It’s obviously very hard to translate any wordplay-based humor into another language because it relies on a certain level of language fluency, but this is especially a challenge when the play involves idioms, figurative expressions that may or may not have an equivalent term. I had an experience that highlighted this challenge one day while a German roommate and I watched an episode of a comedy series that loves a bit of wordplay: “Arrested Development.”
I had certain expectations in me about what “life in England” must be like. Now that I live in the UK, I can tell you that some of those expectations have been fulfilled (the Brits really love tea) and some disappointed (but they’re actually not that polite, sorry-not-sorry). However, there are a few little things about living here that have taken me completely by surprise.
I remember my first sighting: swooping over my head in Richmond Park, a flash of green. What the… parrot?
It’s wild but it turns out that it’s true: London has parrots, likely released pets that found one another (though rumors abound) and then conquered the city’s green spaces. Apparently the natural habitat of these “ring-necked parakeets” isn’t different enough from London’s parks to discourage proliferation.
A friend and I once spent at least forty-five minutes looking for the famous “Covent Garden”, walking back and forth across Covent Garden market in search of… an actual garden. For the uninitiated, Covent Garden is a neighborhood around a covered market…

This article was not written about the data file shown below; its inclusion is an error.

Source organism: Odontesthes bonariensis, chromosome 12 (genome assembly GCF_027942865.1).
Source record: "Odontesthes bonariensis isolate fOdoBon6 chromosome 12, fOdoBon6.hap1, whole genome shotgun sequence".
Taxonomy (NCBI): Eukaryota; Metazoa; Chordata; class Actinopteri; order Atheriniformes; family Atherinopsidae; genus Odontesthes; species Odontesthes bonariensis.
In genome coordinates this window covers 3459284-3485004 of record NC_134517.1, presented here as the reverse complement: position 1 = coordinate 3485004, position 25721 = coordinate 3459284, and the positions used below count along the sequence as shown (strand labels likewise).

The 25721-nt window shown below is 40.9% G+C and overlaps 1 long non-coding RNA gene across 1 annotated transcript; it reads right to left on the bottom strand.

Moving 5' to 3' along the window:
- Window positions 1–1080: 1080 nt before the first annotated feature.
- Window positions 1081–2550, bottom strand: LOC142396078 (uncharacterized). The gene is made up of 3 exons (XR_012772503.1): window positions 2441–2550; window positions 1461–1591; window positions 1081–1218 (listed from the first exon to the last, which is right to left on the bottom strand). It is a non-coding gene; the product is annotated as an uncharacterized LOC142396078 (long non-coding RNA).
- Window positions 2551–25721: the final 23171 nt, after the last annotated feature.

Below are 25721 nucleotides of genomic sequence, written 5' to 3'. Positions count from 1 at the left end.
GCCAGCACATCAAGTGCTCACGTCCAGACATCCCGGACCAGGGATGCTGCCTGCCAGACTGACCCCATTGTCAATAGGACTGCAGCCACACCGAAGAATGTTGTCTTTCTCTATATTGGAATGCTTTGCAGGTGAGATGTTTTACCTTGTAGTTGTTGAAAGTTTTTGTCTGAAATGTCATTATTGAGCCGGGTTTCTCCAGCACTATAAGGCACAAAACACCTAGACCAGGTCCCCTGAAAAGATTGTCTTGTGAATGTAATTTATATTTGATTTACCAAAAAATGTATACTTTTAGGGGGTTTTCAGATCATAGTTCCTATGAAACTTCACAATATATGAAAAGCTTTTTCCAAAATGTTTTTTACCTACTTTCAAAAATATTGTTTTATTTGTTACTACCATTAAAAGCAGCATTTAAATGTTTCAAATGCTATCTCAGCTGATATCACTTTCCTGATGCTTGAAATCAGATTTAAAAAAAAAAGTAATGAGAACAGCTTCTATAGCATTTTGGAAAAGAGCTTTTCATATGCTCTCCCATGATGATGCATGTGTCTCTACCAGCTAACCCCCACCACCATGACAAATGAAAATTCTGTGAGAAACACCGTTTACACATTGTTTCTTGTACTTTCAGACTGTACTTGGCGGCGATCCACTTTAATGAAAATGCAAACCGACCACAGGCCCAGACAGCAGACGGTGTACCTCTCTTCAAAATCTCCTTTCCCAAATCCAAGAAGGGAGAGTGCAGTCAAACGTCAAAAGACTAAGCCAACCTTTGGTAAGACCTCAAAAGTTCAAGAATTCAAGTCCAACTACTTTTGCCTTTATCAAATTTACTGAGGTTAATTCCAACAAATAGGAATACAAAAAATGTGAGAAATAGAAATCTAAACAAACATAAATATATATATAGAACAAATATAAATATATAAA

This area of London is pretty and not too crowded, studded with great cafes and bakeries and restaurants and shops… here are some favorites.
I’ve lived on a big hill in northwest London for the last two years, first in Belsize Park and then partway between Hampstead and Golders Green. It’s a lovely part of town, bustling but peaceful, and a bit hoity-toity (but fortunately the views of the London skyline, and Hampstead Heath’s tangled, leafy expanse are both free).
From ceilidhs to baba ganoush, here are my favorite things to do and see and taste in northwest London…
“Summer on the high plateau can be delectable as honey; it can also be a roaring scourge,” Nan Shepherd wrote of the Cairngorms.
From purple heather to fat mountains, here’s an overview of my quick walk along part of the Lairig Ghru in Cairngorms National Park.
Inverness, Scotland is a dynamic but cheerful and easygoing place to spend a few days, and an excellent base for pursuits of the outdoorsy and boozy variety.
I wonder if most Brits fully realize just how much of their daily language usage is French-inspired…
OK, so I laugh derisively whenever one of my coworkers, who’s basically an old Englishman trapped inside a young Englishman’s body, says “jolly good”… but secretly I find it a little endearing. British expressions are excellent day-to-day entertainment for this expat, and I’ve even adopted a few of them (with mixed results).
Here are just five of my favorites, with a more complete running list I’ll keep at the bottom of the page.
Britishisms sound about as natural coming out of my mouth as Princess Beatrice’s hat looks on her head… but I can’t stop.